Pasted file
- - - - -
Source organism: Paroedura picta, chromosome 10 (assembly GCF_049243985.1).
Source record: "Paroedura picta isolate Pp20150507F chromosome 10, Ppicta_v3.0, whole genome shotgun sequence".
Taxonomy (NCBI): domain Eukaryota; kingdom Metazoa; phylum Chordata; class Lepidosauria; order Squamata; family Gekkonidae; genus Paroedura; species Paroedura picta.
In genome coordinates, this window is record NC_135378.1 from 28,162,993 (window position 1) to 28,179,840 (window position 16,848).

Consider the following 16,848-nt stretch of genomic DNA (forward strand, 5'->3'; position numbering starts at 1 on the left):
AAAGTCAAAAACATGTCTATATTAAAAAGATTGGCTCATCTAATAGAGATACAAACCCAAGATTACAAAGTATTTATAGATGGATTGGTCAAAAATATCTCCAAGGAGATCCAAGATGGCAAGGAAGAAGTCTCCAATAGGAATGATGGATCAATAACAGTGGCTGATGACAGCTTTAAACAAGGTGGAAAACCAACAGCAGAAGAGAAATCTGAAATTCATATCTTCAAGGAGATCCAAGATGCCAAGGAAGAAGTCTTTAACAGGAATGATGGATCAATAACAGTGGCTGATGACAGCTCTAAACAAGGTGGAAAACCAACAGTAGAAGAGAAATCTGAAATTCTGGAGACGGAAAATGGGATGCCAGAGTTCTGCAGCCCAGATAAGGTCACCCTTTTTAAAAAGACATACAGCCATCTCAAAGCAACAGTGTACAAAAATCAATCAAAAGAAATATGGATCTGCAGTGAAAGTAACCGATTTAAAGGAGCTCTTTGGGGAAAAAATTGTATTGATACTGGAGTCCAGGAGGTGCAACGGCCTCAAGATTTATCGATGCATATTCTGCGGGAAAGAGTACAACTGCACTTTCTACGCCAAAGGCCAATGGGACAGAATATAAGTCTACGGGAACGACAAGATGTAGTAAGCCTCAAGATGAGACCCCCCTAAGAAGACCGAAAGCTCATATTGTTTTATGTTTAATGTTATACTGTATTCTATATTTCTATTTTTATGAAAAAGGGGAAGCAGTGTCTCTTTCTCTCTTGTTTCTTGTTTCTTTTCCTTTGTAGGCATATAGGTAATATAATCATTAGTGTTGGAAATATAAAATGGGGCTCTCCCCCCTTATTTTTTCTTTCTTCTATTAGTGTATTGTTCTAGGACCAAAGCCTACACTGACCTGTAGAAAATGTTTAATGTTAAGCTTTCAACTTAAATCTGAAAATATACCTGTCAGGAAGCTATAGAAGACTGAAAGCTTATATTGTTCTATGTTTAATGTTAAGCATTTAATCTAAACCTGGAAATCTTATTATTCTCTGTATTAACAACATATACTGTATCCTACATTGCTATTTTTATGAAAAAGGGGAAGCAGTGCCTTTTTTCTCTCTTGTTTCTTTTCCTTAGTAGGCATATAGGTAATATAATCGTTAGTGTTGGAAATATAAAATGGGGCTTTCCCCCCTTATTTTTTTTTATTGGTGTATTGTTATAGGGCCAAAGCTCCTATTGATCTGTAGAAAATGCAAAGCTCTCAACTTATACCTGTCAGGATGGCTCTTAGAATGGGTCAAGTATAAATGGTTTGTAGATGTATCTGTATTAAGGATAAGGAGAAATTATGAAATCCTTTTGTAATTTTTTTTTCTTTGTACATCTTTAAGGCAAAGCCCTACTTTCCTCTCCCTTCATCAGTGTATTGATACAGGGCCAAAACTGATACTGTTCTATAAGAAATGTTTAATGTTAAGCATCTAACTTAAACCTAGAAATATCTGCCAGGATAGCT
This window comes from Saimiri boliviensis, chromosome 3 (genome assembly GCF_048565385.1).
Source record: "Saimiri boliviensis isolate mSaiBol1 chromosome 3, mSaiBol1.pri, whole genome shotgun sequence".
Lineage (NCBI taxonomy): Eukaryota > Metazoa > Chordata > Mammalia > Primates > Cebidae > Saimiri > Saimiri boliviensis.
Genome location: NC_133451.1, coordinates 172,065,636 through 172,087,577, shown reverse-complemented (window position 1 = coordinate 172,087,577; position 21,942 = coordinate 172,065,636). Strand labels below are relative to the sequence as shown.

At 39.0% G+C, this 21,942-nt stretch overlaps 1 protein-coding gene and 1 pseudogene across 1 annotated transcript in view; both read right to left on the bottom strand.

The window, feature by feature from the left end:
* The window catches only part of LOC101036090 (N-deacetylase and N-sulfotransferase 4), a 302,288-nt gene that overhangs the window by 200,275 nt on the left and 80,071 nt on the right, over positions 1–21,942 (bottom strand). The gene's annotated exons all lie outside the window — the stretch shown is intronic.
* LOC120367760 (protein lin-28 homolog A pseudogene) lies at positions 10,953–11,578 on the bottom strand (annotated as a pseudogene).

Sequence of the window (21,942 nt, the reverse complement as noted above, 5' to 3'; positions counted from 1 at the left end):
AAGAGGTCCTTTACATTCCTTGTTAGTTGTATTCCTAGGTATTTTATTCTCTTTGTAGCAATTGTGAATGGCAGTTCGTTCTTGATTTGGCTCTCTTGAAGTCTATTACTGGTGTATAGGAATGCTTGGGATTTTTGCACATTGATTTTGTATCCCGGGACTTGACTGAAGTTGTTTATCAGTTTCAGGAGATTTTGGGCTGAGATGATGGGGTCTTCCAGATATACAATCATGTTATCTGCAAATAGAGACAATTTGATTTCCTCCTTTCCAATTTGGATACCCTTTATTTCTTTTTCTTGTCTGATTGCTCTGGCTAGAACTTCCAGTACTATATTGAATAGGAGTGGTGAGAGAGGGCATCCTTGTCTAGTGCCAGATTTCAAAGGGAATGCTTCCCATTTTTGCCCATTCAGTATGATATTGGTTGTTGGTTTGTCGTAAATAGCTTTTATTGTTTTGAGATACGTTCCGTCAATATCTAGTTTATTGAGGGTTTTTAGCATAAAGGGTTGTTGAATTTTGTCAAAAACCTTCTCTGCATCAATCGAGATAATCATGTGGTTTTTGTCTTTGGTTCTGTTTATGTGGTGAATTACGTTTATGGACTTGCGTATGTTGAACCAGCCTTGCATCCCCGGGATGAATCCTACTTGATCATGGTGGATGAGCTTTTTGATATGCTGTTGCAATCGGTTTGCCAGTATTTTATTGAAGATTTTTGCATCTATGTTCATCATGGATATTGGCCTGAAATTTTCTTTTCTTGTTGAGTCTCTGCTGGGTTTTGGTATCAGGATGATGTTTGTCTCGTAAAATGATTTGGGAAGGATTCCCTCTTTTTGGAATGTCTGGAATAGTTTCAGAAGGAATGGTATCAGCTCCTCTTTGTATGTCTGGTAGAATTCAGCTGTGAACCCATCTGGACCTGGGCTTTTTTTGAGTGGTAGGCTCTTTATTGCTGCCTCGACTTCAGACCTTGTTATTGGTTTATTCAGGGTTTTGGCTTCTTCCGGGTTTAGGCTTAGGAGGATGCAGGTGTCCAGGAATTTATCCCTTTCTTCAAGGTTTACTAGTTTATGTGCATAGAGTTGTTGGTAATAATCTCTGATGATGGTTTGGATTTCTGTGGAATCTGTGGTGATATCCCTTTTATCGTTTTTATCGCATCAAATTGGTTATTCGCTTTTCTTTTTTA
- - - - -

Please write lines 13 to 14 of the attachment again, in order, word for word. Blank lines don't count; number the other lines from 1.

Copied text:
* The window catches only part of LOC101036090 (N-deacetylase and N-sulfotransferase 4), a 302,288-nt gene that overhangs the window by 200,275 nt on the left and 80,071 nt on the right, over positions 1–21,942 (bottom strand). The gene's annotated exons all lie outside the window — the stretch shown is intronic.
* LOC120367760 (protein lin-28 homolog A pseudogene) lies at positions 10,953–11,578 on the bottom strand (annotated as a pseudogene).